The last time I was in Oahu, Hawaii I was about 5 years old. It was 2009, and the only thing I can seem to remember from that trip were the double rainbows and holding fistfuls of wet sand, blissfully screaming, “fish poop!” while running on the beach. In my little bubble of Littlest Pet Shop and Lucky Charms, I can’t say that I was aware of what kind of struggle the world was facing at the time. Although, I never knew of air travel besides one where you had to take your shoes off at TSA checkpoints, and be meticulous on how much liquid was in your tiny shampoo bottle. Neither did I realize that these were all put into place for a reason, to me it was completely normal. My parents would always reminisce about how you could’ve walked loved ones right up to the gate and how you never had to take off a jacket or belt. And in today’s circumstance, that is facing the ongoing COVID-19 pandemic, air travel is facing a whole new set of challenges to keep people in the air. Especially alongside an infectious disease that is well known for traveling through…well, the air.
Daniel K. Inouye Airport mask required sign, Photo by Tara Nguyen
In desperate need of some time away, my family made the decision to spend a few days on Oahu in Honolulu for spring break. When we were weighing out the pros and cons, like is it even ethical to be traveling and how would it benefit us without it affecting the people around us? What provided us with the most peace of mind at the end of the day was that all travelers going to Hawaii had to have a negative test result within 72 hours of departure.
Photo by Tara Nguyen
As for the actual traveling, that’s where it got a little more stressful—for me at least. Considering this was our first time traveling on a plane it was somewhat nerve wracking to be on a completely full flight to Honolulu. We took Southwest Airlines and they tried their best with making sure everyone was keeping their masks on at all times, and yes, they will tell you to fix it if it slides under your nose when you’re sleeping.
With that being said, what we experienced in terms of restrictions wasn’t all that different from how it is back home. The beaches were often packed but most people tried to keep their own social distance away from others, and walking around with a mask was often a norm. There wasn’t any formal regulation as far as I could see but other beachgoers were respectful of our space and there wasn’t a problem with anyone getting a little too close for comfort.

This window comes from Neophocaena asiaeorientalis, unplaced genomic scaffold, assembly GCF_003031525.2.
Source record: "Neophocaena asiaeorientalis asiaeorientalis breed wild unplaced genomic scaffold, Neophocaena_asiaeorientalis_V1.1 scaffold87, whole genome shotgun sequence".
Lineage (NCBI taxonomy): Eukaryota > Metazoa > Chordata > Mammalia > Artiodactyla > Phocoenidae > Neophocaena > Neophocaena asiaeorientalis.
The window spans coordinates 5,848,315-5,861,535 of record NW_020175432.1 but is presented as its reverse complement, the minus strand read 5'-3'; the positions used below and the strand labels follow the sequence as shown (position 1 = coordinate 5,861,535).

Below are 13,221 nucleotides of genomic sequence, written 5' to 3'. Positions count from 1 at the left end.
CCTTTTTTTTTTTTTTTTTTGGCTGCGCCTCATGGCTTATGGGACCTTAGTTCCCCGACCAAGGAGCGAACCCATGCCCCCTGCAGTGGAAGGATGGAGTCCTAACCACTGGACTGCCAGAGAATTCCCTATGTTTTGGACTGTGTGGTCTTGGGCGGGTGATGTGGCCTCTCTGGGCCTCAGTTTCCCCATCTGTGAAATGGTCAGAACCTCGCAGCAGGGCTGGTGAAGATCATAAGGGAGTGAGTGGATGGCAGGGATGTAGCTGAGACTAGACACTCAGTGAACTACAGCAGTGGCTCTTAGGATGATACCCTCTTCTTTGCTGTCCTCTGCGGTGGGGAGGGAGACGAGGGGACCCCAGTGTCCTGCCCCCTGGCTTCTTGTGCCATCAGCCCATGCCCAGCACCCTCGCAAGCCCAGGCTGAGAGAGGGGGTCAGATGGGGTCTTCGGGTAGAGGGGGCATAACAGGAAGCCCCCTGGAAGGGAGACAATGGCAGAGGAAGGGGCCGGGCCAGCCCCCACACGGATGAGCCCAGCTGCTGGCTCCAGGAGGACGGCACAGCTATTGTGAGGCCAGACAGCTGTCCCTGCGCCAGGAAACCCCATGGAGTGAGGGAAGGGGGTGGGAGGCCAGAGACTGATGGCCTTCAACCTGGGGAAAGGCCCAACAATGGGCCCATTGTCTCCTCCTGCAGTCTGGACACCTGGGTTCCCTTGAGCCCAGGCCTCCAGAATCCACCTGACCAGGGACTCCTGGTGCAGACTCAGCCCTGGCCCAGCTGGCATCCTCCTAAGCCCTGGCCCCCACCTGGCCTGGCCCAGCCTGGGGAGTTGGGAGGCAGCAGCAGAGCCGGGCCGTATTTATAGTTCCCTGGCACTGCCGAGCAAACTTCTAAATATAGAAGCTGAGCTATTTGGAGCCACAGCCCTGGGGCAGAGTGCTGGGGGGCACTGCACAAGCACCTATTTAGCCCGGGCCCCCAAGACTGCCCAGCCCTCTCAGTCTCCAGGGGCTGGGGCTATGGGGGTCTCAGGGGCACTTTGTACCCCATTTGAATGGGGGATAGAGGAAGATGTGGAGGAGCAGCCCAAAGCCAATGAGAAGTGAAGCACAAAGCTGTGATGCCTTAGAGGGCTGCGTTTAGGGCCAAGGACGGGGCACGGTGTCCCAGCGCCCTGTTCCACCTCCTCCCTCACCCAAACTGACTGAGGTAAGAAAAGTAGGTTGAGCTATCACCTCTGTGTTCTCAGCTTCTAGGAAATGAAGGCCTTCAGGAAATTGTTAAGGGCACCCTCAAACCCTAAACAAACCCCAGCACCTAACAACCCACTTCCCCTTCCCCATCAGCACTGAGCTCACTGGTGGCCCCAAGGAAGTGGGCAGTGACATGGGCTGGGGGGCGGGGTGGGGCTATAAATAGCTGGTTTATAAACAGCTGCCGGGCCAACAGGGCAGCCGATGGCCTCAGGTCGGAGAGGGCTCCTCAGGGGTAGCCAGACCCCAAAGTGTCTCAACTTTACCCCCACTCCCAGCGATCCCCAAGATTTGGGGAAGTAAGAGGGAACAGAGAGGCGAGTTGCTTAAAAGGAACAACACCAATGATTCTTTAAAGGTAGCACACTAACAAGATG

However, something that wasn’t too familiar to back home was how some restaurants had you fill out contact tracing forms upon arrival. Sure, restaurants in the Bay Area do often ask this of their patrons but it’s not nearly as common as it was there. They usually just asked a name, phone number, and time of when you showed up. As for the dining itself, masks were definitely a norm, I didn’t whip out any measuring tape but tables were generally eyeballed to be 5-feet apart, and reservations for any sit down restaurants is definitely recommended.
Fire Control Station closed from public use on Diamond Head, Photo by Tara Nguyen
For our short time there the only outdoor activity we did besides surfing and bumming it on the beach was hiking at Diamond Head. Now this is where we probably saw the most amount of regulations and restrictions. The popular tourist-pacted trail was no stranger to signs reminding you to keep your mask on the whole time as well as a few staircases and observation rooms being closed to visitors.
However nice and relaxing traveling may be, we also always have to remember to tread lightly. Sure, things have been lightening up but COVID-19 is still dangerous and the only way to keep you and your friends and family completely safe is to stay home. That being said if you do choose to travel, be sure to get tested, do your research on local protocols, and be mindful of your surroundings.
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